I was really surprised to find out they came in such a variety of sizes. My preferred size is the small one (9cl/3 fl oz). Cute little glass, and when you go down to a rural wine cellar, the smaller glasses the better in my experience :-)

I'm looking at buying a stack from a wholesaler in France before they go out of stock. They come in large quantities (multiple of 144 for the 9cl ones) so I'll probably put the extra stack on ebay. Let me know if you'd be interested (sizes 9cl/3floz & 50cl/16.9floz) – not sure about postage costs to the US though :-S

Posted by Patrick

January 10th, 2007 at 21:58

Sebastien, thanks for the update on the company. One can keep abreast of developments in the French press (to a degree). I get the impression the Rive-de-Gier factory is looking for a new owner, with the help of the French authorities.

If the Picardie and Gigogne become unavailable altogether, then in my opinion boxes of new unused glasses will become collector's items. I'd hang on to them and see what they're worth in a year.

Of course we're hoping Duralex survives. They are only a small company but have a worldwide brand name for over half a century. I would be surprised if they aren't bought out by a much larger glassmaker.

Posted by Janice

January 11th, 2007 at 05:35

I have been looking for a wholesaler for the 9cl glass. They would be the perfect votive candle holder in my aromatherapy business. The news here comes as a great disappointment. I would love to buy a lot of them!

Posted by mcb

January 11th, 2007 at 06:35

Sebastian, They also came in a 12.5 oz. (about) size which is the size I have and my favorite. I went to William Sonoma to purchase some more and they don't have them anymore! Crate and Barrel is selling them on line, but only in the oddball sizes. They don't have the 12.5 oz. size : I had to call (as a previous poster did) and they hunted around and then said the manufacturer was "Duralex International" not just Duralex. Do you think it's the same company? They have the tall ice tea size (16 oz) and two tiny ones and a fat one. But, they do look like the same glasses.

Posted by Susan Leary

January 11th, 2007 at 16:01

Julie, I'm dying to know if your Crate and Barrel glasses are the originals. Please DO let us know! Susan

Posted by Susan Leary

January 11th, 2007 at 16:33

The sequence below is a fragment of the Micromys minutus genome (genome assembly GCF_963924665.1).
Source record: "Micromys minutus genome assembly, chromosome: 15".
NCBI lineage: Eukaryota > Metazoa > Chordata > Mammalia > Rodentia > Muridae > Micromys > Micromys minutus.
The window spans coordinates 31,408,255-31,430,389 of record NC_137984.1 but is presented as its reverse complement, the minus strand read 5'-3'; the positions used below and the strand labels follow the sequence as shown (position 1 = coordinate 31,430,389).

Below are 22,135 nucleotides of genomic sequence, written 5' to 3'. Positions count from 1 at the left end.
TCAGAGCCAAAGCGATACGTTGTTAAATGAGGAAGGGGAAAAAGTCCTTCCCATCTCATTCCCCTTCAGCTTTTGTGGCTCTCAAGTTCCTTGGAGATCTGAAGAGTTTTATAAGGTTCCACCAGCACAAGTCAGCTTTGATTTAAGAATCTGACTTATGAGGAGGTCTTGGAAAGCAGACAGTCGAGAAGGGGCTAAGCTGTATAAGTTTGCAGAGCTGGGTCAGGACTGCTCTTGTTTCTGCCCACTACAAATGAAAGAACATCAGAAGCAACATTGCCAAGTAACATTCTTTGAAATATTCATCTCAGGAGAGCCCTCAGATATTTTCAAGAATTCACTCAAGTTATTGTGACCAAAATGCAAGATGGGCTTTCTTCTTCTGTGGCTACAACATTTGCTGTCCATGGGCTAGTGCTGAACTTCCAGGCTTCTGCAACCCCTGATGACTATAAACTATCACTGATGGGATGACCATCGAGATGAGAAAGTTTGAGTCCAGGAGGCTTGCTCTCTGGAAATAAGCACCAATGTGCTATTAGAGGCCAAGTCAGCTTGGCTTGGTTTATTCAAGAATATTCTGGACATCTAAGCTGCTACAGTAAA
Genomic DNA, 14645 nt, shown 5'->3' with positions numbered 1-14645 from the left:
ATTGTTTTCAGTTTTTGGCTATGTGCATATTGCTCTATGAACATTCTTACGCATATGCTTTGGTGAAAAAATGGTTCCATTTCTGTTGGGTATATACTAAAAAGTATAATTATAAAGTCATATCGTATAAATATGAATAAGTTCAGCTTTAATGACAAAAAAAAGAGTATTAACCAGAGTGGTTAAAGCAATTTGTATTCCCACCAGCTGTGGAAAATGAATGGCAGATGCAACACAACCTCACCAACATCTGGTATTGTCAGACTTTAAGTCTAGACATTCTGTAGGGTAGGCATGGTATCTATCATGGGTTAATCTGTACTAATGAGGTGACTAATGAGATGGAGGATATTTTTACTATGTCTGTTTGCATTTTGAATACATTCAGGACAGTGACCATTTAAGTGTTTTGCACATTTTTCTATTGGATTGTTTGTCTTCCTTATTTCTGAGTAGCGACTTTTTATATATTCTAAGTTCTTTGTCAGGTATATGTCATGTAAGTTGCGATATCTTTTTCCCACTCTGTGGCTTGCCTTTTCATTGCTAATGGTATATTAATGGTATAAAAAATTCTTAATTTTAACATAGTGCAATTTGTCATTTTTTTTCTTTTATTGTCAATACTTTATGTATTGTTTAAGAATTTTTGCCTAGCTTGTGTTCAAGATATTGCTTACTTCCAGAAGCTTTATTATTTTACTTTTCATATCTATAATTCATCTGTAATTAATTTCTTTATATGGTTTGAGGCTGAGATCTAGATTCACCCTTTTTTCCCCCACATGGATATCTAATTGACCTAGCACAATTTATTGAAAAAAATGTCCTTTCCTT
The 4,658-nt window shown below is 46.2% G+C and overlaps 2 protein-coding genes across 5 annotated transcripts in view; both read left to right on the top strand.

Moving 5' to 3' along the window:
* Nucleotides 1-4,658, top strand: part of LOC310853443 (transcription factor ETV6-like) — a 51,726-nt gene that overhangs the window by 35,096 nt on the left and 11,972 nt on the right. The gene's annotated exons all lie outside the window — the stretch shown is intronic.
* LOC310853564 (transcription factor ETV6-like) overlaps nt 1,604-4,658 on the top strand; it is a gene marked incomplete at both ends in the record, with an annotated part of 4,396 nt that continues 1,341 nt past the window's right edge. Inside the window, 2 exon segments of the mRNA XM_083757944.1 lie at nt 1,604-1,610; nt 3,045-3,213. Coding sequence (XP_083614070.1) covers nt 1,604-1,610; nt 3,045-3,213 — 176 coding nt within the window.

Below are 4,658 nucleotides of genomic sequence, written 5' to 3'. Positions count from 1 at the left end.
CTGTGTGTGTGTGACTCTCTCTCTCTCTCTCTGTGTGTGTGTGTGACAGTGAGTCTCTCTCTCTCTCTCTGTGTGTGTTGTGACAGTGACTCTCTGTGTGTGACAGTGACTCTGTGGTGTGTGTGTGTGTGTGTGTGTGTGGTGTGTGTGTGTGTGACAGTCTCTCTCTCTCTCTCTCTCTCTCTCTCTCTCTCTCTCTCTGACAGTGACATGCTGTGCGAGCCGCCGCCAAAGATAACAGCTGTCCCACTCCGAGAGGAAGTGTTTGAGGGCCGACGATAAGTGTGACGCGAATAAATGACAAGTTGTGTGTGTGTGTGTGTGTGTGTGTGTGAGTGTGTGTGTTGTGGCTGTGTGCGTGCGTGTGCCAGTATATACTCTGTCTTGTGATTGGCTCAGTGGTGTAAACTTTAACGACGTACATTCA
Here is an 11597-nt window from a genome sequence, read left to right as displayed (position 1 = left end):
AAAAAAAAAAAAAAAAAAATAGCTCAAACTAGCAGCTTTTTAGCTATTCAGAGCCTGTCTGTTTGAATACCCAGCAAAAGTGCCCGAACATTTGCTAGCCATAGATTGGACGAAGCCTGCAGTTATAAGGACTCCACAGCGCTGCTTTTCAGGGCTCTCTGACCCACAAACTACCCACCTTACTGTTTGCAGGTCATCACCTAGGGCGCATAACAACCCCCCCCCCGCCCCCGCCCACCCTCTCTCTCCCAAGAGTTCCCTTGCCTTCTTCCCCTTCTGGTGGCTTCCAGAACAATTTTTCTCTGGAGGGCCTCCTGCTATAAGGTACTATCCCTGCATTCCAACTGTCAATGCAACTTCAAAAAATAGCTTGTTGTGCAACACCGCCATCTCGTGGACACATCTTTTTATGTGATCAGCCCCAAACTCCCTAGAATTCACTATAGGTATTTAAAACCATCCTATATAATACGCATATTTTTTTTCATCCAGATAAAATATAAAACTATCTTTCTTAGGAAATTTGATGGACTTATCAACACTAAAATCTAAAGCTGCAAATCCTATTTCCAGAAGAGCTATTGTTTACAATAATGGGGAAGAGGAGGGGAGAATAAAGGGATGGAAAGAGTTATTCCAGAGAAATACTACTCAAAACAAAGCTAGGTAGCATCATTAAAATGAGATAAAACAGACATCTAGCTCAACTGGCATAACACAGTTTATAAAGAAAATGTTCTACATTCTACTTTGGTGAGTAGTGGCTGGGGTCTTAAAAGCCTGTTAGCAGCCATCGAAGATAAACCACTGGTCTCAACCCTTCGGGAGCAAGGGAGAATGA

I just called Crate and Barrel to get to the bottom of this, and unfortunately, I don't believe that they are the originals. The customer service agent said that there is a "lip" inside the glass for stacking. She also said something about the fact that they are a new glass that was manufactured in June.


Posted by Julie

January 12th, 2007 at 06:32

My order has been shipped, so should arrive soon. The customer service agent I spoke with assured me that they were the glasses pictured on their website. If not, it certainly will be a great disappointment!

Posted by Samira

January 12th, 2007 at 07:25

Hi all,

I am glad that I found this website :) I have been searching for Duralex products for a couple of months now. I came across the clear tea cups and saucers (they might be espresso cups) in Israel while having tea at a restaurant. It had the Duralex logo and it also said made in France. I have looked for them for a while now and the only ones I found have the stainless steel saucers at Does anyone know anything about them and how I can get them!

Posted by Richard

January 12th, 2007 at 10:12

I'm a french DURALEX worker in the LA CHAPELLE SAINT MESMIN factory…

If you want some information please contact me!!!

Posted by Stephanie

January 12th, 2007 at 12:19

Richard, how can you be contacted? The big question is what is happening at Duralex France International? Is production of the original Picardie, Gigogne, etc going to continue in the future?

Posted by Richard

January 12th, 2007 at 18:27

Hi, I'm Richard and my girlfriend put a message for me this morning on this forum!!!